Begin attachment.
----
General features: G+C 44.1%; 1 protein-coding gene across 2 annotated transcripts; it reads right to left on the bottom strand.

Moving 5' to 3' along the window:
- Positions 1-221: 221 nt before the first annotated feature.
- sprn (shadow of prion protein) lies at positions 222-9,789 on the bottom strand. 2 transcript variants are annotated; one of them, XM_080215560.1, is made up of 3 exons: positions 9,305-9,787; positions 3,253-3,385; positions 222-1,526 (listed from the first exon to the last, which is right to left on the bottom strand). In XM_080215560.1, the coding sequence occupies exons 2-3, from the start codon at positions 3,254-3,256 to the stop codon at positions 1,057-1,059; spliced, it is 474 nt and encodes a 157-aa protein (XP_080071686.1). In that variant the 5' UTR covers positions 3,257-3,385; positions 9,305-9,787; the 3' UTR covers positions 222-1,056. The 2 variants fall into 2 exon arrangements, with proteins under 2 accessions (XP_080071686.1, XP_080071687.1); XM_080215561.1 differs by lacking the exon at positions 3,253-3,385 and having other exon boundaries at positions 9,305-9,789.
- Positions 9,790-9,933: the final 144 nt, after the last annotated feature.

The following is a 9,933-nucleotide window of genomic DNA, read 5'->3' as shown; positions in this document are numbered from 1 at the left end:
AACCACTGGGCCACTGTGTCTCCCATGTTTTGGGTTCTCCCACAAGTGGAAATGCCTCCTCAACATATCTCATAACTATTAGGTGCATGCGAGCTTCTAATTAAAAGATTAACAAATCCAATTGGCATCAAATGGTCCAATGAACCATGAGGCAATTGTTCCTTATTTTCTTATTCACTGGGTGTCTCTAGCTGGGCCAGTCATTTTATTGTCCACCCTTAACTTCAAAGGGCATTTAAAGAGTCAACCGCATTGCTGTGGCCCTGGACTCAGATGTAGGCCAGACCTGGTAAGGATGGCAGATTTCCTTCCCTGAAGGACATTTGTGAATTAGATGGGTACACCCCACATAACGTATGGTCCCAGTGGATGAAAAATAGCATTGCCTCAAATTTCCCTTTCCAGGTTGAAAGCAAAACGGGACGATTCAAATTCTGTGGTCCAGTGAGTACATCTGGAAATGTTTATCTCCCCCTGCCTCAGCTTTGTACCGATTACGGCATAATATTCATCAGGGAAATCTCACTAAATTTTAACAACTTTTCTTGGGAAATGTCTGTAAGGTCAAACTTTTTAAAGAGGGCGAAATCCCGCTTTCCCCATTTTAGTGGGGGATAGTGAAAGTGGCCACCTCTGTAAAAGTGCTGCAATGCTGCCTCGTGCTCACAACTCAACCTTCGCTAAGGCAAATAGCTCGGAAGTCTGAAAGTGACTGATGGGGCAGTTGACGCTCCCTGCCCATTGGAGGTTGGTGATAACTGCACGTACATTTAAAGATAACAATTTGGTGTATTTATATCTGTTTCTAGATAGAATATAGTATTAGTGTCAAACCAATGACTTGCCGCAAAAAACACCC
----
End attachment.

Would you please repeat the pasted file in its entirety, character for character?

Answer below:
General features: G+C 44.1%; 1 protein-coding gene across 2 annotated transcripts; it reads right to left on the bottom strand.

Moving 5' to 3' along the window:
- Positions 1-221: 221 nt before the first annotated feature.
- sprn (shadow of prion protein) lies at positions 222-9,789 on the bottom strand. 2 transcript variants are annotated; one of them, XM_080215560.1, is made up of 3 exons: positions 9,305-9,787; positions 3,253-3,385; positions 222-1,526 (listed from the first exon to the last, which is right to left on the bottom strand). In XM_080215560.1, the coding sequence occupies exons 2-3, from the start codon at positions 3,254-3,256 to the stop codon at positions 1,057-1,059; spliced, it is 474 nt and encodes a 157-aa protein (XP_080071686.1). In that variant the 5' UTR covers positions 3,257-3,385; positions 9,305-9,787; the 3' UTR covers positions 222-1,056. The 2 variants fall into 2 exon arrangements, with proteins under 2 accessions (XP_080071686.1, XP_080071687.1); XM_080215561.1 differs by lacking the exon at positions 3,253-3,385 and having other exon boundaries at positions 9,305-9,789.
- Positions 9,790-9,933: the final 144 nt, after the last annotated feature.

The following is a 9,933-nucleotide window of genomic DNA, read 5'->3' as shown; positions in this document are numbered from 1 at the left end:
AACCACTGGGCCACTGTGTCTCCCATGTTTTGGGTTCTCCCACAAGTGGAAATGCCTCCTCAACATATCTCATAACTATTAGGTGCATGCGAGCTTCTAATTAAAAGATTAACAAATCCAATTGGCATCAAATGGTCCAATGAACCATGAGGCAATTGTTCCTTATTTTCTTATTCACTGGGTGTCTCTAGCTGGGCCAGTCATTTTATTGTCCACCCTTAACTTCAAAGGGCATTTAAAGAGTCAACCGCATTGCTGTGGCCCTGGACTCAGATGTAGGCCAGACCTGGTAAGGATGGCAGATTTCCTTCCCTGAAGGACATTTGTGAATTAGATGGGTACACCCCACATAACGTATGGTCCCAGTGGATGAAAAATAGCATTGCCTCAAATTTCCCTTTCCAGGTTGAAAGCAAAACGGGACGATTCAAATTCTGTGGTCCAGTGAGTACATCTGGAAATGTTTATCTCCCCCTGCCTCAGCTTTGTACCGATTACGGCATAATATTCATCAGGGAAATCTCACTAAATTTTAACAACTTTTCTTGGGAAATGTCTGTAAGGTCAAACTTTTTAAAGAGGGCGAAATCCCGCTTTCCCCATTTTAGTGGGGGATAGTGAAAGTGGCCACCTCTGTAAAAGTGCTGCAATGCTGCCTCGTGCTCACAACTCAACCTTCGCTAAGGCAAATAGCTCGGAAGTCTGAAAGTGACTGATGGGGCAGTTGACGCTCCCTGCCCATTGGAGGTTGGTGATAACTGCACGTACATTTAAAGATAACAATTTGGTGTATTTATATCTGTTTCTAGATAGAATATAGTATTAGTGTCAAACCAATGACTTGCCGCAAAAAACACCC